An international team of engineers has “hijacked” balsa wood’s natural structure, transforming the soft but sturdy material into something incredibly lightweight, compressible and resilient.
The researchers from the University of Maryland in the US and Huazhong University of Science and Technology in China said the “carbon sponge” is capable of enduring repeated compression and other extreme mechanical conditions, making it particularly suitable for robust biomedical or health-monitoring devices.
The team used common chemicals to destroy the stiff hemicellulose and lignin fibres that maintain balsa’s cell wall structure. They then heated the wood to 1,000ºC, turning the organic material into carbon alone.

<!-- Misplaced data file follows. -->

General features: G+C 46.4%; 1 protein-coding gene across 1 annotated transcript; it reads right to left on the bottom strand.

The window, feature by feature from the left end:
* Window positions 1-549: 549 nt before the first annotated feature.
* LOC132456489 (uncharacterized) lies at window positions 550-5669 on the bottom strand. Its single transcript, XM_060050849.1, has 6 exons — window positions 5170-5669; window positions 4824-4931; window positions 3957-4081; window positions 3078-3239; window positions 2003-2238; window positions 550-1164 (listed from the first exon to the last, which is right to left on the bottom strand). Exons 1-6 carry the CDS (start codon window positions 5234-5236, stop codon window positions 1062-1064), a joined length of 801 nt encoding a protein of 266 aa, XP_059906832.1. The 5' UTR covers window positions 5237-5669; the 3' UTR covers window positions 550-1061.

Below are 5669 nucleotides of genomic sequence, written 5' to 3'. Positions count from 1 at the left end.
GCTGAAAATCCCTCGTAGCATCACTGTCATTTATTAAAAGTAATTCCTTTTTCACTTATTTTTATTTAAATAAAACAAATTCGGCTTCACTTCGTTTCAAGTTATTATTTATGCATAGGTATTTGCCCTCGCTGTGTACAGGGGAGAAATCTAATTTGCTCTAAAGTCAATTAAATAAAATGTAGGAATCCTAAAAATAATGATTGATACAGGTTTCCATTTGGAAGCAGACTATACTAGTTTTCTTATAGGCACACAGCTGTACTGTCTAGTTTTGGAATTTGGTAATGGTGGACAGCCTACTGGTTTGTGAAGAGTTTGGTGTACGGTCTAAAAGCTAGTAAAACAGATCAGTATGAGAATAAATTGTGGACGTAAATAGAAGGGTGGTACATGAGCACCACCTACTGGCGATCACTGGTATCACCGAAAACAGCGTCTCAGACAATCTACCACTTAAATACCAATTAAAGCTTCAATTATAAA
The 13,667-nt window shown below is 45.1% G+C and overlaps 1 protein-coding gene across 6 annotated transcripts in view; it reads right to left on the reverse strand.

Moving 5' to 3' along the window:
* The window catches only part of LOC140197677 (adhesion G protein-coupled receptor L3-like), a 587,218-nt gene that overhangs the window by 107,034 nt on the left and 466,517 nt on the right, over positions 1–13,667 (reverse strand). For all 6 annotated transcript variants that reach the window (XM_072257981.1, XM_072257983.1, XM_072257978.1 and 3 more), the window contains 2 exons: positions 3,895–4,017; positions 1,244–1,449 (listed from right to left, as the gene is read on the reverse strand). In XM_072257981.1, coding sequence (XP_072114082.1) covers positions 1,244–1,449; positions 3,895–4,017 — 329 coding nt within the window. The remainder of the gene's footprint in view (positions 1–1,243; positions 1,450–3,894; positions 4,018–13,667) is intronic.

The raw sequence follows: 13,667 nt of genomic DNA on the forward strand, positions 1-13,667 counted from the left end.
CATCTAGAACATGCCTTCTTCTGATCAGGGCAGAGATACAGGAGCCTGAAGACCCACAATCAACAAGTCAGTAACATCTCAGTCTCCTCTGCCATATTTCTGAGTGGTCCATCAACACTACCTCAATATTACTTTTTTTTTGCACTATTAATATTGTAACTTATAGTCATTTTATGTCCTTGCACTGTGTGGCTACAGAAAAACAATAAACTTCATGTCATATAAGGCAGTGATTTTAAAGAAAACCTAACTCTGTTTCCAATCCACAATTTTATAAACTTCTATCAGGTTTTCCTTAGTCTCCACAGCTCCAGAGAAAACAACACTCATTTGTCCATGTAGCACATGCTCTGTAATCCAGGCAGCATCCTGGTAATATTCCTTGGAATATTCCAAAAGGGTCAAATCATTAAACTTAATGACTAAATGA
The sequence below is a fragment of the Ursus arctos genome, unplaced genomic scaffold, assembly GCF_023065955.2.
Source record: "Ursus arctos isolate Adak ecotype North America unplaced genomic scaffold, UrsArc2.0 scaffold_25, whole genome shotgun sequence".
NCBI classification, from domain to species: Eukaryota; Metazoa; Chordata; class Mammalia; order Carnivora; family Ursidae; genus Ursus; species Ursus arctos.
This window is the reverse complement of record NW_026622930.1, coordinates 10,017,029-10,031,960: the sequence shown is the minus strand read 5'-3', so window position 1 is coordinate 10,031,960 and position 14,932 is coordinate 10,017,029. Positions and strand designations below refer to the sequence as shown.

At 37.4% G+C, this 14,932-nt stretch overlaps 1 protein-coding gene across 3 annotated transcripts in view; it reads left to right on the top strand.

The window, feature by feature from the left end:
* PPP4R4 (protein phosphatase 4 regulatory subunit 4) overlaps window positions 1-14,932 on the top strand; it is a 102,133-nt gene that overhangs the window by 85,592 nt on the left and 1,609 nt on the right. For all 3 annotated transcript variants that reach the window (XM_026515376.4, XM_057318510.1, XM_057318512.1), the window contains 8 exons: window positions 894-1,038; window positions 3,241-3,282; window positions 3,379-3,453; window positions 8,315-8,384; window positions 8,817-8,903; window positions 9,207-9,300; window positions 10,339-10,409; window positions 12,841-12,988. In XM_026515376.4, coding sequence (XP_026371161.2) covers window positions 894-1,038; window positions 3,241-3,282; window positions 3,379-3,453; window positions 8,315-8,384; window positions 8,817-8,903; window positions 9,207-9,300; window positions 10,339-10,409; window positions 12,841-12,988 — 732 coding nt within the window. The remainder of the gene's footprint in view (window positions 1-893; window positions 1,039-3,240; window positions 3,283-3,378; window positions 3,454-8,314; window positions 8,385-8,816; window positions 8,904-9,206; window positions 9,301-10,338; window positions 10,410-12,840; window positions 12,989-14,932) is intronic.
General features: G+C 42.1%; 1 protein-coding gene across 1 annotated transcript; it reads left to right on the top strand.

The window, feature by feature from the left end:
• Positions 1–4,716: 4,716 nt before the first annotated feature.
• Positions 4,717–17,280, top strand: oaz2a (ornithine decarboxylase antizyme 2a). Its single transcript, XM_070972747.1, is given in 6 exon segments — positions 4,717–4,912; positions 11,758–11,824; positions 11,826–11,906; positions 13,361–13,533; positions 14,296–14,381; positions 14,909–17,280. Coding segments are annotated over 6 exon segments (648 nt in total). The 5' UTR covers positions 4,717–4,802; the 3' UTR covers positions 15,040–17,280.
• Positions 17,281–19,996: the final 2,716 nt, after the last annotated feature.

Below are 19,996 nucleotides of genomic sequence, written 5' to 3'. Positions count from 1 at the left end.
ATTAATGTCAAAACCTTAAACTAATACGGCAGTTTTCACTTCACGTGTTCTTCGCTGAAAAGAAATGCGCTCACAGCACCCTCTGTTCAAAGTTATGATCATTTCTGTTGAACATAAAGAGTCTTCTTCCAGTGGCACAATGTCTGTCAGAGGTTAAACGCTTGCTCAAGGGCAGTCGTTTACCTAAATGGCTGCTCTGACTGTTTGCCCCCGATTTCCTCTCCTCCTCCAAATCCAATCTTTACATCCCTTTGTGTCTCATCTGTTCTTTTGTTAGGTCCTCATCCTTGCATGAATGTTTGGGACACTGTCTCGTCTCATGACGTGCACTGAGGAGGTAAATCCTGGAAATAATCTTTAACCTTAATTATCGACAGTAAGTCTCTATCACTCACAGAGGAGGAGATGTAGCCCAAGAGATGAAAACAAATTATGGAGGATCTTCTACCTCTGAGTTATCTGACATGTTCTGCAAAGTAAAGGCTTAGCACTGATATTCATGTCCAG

The process collapsed balsa’s regular rectangular microstructure and replaced it with wavy, interlocking carbon sheets, which co-author Liangbing Hu compared to a cross between a coiled spring and a honeycomb.
The result “opened up a new realm of possibilities” for the material, said the researchers. Unlike normal carbonised wood, which collapses into ash and dust under force, the so-called carbon sponge withstood and rebounded from “substantial” compression up to 10,000 times before it deformed. The team also demonstrated its low weight by resting a chunk on top of a dandelion.
The engineers incorporated the transformed balsa into a strain sensor prototype suitable for attachment to fingers. It could also be useful in water purification devices and energy storage.
The work appeared in Chem.
Content published by Professional Engineering does not necessarily represent the views of the Institution of Mechanical Engineers.
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